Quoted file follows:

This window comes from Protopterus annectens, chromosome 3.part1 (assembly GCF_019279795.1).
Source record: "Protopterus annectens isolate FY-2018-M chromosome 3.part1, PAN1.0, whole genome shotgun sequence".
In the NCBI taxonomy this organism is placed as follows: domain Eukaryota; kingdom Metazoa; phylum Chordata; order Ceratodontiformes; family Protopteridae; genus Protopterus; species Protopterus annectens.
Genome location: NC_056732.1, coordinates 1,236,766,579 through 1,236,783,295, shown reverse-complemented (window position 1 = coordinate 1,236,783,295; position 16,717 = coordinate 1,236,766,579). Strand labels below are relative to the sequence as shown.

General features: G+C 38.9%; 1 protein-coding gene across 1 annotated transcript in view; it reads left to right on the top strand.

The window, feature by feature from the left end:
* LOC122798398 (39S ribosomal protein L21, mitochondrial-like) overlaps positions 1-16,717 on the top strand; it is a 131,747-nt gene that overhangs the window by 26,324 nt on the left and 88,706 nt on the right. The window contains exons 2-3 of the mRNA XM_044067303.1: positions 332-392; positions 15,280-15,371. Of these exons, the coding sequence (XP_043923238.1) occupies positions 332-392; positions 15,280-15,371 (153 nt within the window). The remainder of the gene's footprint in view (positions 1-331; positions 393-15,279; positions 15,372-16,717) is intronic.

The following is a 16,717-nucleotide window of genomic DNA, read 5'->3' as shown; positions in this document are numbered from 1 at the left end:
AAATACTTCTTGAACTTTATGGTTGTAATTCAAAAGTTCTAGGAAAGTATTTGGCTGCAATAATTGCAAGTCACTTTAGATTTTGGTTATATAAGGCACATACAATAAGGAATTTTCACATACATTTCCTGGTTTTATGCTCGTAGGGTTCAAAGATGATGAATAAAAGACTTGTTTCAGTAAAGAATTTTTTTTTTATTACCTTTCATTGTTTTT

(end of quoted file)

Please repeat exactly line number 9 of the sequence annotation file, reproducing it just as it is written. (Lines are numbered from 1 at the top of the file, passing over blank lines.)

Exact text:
AAATACTTCTTGAACTTTATGGTTGTAATTCAAAAGTTCTAGGAAAGTATTTGGCTGCAATAATTGCAAGTCACTTTAGATTTTGGTTATATAAGGCACATACAATAAGGAATTTTCACATACATTTCCTGGTTTTATGCTCGTAGGGTTCAAAGATGATGAATAAAAGACTTGTTTCAGTAAAGAATTTTTTTTTTATTACCTTTCATTGTTTTT